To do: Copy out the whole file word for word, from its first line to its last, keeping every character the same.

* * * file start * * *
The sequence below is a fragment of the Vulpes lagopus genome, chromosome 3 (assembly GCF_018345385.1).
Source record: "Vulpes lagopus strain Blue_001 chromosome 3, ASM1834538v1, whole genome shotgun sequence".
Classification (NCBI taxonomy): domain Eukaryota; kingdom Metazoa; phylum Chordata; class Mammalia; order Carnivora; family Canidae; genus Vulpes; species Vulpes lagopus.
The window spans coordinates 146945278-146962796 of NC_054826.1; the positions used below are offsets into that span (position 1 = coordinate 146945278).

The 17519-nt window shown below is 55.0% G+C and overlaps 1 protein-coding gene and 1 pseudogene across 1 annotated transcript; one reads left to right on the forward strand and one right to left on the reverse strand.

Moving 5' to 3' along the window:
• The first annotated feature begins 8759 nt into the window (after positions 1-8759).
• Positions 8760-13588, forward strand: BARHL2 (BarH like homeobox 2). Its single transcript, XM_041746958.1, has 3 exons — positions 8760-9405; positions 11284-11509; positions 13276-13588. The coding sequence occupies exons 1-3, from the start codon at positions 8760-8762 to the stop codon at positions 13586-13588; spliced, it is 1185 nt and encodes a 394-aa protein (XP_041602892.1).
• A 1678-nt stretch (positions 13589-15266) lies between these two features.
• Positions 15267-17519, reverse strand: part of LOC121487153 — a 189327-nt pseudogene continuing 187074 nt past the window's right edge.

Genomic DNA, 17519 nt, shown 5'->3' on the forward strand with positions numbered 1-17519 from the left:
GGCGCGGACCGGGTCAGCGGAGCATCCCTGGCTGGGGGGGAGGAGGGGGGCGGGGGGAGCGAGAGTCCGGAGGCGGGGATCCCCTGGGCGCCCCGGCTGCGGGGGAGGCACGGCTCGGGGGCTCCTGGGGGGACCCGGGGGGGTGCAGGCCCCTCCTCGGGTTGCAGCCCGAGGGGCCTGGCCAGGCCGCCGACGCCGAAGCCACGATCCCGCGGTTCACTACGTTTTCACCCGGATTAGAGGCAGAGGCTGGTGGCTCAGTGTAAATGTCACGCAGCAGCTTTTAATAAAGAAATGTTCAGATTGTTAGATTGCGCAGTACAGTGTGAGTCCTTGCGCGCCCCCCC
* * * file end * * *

The sequence below is a fragment of the Vulpes lagopus genome, chromosome 3 (assembly GCF_018345385.1).
Source record: "Vulpes lagopus strain Blue_001 chromosome 3, ASM1834538v1, whole genome shotgun sequence".
Classification (NCBI taxonomy): domain Eukaryota; kingdom Metazoa; phylum Chordata; class Mammalia; order Carnivora; family Canidae; genus Vulpes; species Vulpes lagopus.
The window spans coordinates 146945278-146962796 of NC_054826.1; the positions used below are offsets into that span (position 1 = coordinate 146945278).

The 17519-nt window shown below is 55.0% G+C and overlaps 1 protein-coding gene and 1 pseudogene across 1 annotated transcript; one reads left to right on the forward strand and one right to left on the reverse strand.

Moving 5' to 3' along the window:
• The first annotated feature begins 8759 nt into the window (after positions 1-8759).
• Positions 8760-13588, forward strand: BARHL2 (BarH like homeobox 2). Its single transcript, XM_041746958.1, has 3 exons — positions 8760-9405; positions 11284-11509; positions 13276-13588. The coding sequence occupies exons 1-3, from the start codon at positions 8760-8762 to the stop codon at positions 13586-13588; spliced, it is 1185 nt and encodes a 394-aa protein (XP_041602892.1).
• A 1678-nt stretch (positions 13589-15266) lies between these two features.
• Positions 15267-17519, reverse strand: part of LOC121487153 — a 189327-nt pseudogene continuing 187074 nt past the window's right edge.

Genomic DNA, 17519 nt, shown 5'->3' on the forward strand with positions numbered 1-17519 from the left:
GGCGCGGACCGGGTCAGCGGAGCATCCCTGGCTGGGGGGGAGGAGGGGGGCGGGGGGAGCGAGAGTCCGGAGGCGGGGATCCCCTGGGCGCCCCGGCTGCGGGGGAGGCACGGCTCGGGGGCTCCTGGGGGGACCCGGGGGGGTGCAGGCCCCTCCTCGGGTTGCAGCCCGAGGGGCCTGGCCAGGCCGCCGACGCCGAAGCCACGATCCCGCGGTTCACTACGTTTTCACCCGGATTAGAGGCAGAGGCTGGTGGCTCAGTGTAAATGTCACGCAGCAGCTTTTAATAAAGAAATGTTCAGATTGTTAGATTGCGCAGTACAGTGTGAGTCCTTGCGCGCCCCCCC